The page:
Tomato Hornworm Diet: What They Feed On?

Tomato hornworms are herbivorous insects that primarily feed on nightshade plants like tomatoes, potatoes, eggplants, peppers, and tobacco. They chew through plant tissues and suck out juices using their strong mandibles and long proboscis. They feed at night or during cloudy days and hide under leaves or soil during the day. They can consume up to 40 times their body weight in a single day, making them voracious and destructive pests.

Signs of Tomato Hornworm Damage and How to Respond

Tomato hornworms are large green caterpillars with white and black markings and a horn-like tail. They feed on leaves, stems, fruits of tomato plants, causing ragged holes, droppings, and wilted leaves. If left unchecked, they can defoliate entire plants and ruin the crop. To respond to tomato hornworm damage, you should inspect plants regularly and remove any caterpillars by hand or with a pair of scissors.

You can also use organic insecticides such as Bacillus thuringiensis (Bt) or neem oil to kill the larvae. Alternatively, you can attract natural predators such as parasitic wasps, birds, or ladybugs to your garden to control the hornworm population.

Biological Control Agents for Managing Tomato Hornworms

To manage tomato hornworms effectively, use biological control agents, such as parasitic wasps, birds, and ladybugs. Parasitic wasps lay eggs inside caterpillars, then hatch and feed on the host, eventually killing the pest. They spin white cocoons on the caterpillar, indicating the pest is no longer a threat.

Birds, such as chickadees, cardinals, or robins, can eat tomato hornworms if they spot them on your plants. Attracting birds to garden can be done through feeders, birdbaths, or nesting boxes. Ladybugs, beneficial insects that feed on pests and eat their eggs, can also reduce their numbers.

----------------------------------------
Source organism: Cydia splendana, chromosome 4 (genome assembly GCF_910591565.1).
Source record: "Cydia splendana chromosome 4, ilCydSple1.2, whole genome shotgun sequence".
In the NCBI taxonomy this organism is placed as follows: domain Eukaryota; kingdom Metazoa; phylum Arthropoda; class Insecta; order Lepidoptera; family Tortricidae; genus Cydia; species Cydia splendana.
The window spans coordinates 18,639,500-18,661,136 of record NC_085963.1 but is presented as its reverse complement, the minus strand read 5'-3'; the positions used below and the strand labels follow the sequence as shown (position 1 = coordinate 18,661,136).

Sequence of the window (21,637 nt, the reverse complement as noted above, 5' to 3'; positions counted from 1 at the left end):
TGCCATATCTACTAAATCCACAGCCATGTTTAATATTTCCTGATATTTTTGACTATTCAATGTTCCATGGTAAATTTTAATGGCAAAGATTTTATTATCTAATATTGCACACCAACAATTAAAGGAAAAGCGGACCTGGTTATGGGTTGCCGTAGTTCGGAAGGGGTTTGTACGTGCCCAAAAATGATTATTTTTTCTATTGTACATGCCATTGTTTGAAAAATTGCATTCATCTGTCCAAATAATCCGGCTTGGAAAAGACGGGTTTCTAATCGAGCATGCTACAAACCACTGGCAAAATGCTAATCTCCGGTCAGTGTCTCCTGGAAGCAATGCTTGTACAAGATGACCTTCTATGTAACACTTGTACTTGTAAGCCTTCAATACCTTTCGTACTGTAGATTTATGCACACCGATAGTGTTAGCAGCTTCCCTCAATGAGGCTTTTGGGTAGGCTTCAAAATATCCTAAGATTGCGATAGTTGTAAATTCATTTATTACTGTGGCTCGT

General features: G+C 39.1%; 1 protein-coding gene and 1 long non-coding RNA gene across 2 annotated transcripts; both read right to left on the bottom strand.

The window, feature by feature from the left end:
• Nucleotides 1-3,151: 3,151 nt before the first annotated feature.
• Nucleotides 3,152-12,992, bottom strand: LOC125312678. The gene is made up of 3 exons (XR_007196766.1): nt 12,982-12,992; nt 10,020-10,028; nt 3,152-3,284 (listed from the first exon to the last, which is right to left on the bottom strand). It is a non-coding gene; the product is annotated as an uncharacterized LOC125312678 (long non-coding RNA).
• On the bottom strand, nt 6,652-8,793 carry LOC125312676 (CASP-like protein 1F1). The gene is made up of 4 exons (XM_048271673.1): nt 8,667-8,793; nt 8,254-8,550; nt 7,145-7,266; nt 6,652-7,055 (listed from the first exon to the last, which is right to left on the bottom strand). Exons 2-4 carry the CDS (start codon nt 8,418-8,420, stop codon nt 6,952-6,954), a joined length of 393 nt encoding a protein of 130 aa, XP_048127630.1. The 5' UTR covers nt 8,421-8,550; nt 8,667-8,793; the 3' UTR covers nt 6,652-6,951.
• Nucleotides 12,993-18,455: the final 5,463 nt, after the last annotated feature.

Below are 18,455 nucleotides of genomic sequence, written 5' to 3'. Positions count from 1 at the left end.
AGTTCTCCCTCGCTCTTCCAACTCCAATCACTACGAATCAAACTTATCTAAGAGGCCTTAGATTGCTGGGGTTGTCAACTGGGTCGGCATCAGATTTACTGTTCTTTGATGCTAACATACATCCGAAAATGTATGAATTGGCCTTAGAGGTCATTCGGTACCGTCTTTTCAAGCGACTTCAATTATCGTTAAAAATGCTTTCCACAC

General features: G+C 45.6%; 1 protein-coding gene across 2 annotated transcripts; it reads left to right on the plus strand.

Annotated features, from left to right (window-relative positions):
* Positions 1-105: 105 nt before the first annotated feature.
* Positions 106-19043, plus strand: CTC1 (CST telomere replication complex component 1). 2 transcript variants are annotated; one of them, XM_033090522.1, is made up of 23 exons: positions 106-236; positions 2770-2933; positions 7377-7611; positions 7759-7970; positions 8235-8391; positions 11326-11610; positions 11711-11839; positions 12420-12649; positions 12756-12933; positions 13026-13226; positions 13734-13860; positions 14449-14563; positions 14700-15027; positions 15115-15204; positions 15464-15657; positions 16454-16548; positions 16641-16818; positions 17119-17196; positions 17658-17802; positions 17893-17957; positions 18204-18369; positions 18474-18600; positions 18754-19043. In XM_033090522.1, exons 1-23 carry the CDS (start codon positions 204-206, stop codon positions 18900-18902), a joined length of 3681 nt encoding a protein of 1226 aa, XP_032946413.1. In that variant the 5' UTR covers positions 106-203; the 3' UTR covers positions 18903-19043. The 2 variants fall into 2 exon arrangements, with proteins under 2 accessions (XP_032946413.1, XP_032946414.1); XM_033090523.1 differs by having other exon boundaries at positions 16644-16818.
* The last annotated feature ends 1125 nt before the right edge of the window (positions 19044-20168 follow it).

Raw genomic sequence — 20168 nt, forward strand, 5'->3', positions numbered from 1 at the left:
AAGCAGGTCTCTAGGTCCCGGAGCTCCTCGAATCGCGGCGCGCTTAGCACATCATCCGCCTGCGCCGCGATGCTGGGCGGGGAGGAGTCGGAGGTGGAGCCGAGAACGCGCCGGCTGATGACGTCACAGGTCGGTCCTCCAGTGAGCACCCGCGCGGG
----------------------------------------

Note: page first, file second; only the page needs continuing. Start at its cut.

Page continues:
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Greenhouse tomato farming

Innovative Technologies in Tomato Hornworm Detection and Control

Tomato hornworm detection and control are challenging due to their camouflage and appetite. Innovative technologies like drones, sensors, and artificial intelligence have been developed to help farmers and gardeners manage this pest. Drones can identify infestations by spotting damage or droppings on plants, while sensors can monitor plant growth and detect stress caused by hornworms.

Artificial intelligence can analyze data collected by drones or sensors and provide recommendations for detecting and controlling hornworms, as well as optimize resource use like water, fertilizer, and insecticides.

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Spraying tomatoes in the garden

Seasonal Patterns of Tomato Hornworm Activity and Prevention Tips

Tomato hornworms have a seasonal pattern based on their life cycle and climate. They have two generations per year in warmer regions and one in cooler regions. The first generation emerges in late spring from overwintering pupae in the soil, laying eggs on tomato leaves. The second generation emerges in mid-summer and repeats the process.

To prevent damage, plant tomatoes early in the season, rotate crops annually, cover plants with row covers or netting, remove weeds or debris that may harbor hornworms or their hosts, and harvest tomatoes regularly. Dispose of damaged or fallen fruits.

How to Revive Tomato Plants After Hornworm Damage

Tomato plants can recover from moderate hornworm damage with proper care. To revive them, prune damaged or diseased branches or leaves, water them regularly, fertilize them with a balanced organic fertilizer, mulch with organic matter like straw, grass clippings, or compost, and stake or cage them to support their stems and prevent bending or breaking. Regular watering and nutrient-rich fertilization can help boost plant growth and vigor. This will help prevent further infestations and ensure the health of your tomato plants.

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farmer protecting his plants with chemicals


Mastering Tomato Hornworm management is essential for thriving tomato crops. This guide provides a scientific overview, precise control measures, and effective prevention strategies against the notorious Five-Spotted Hawk Moth. By integrating organic solutions and strategic practices, cultivators can ensure the health and vitality of their tomato plants.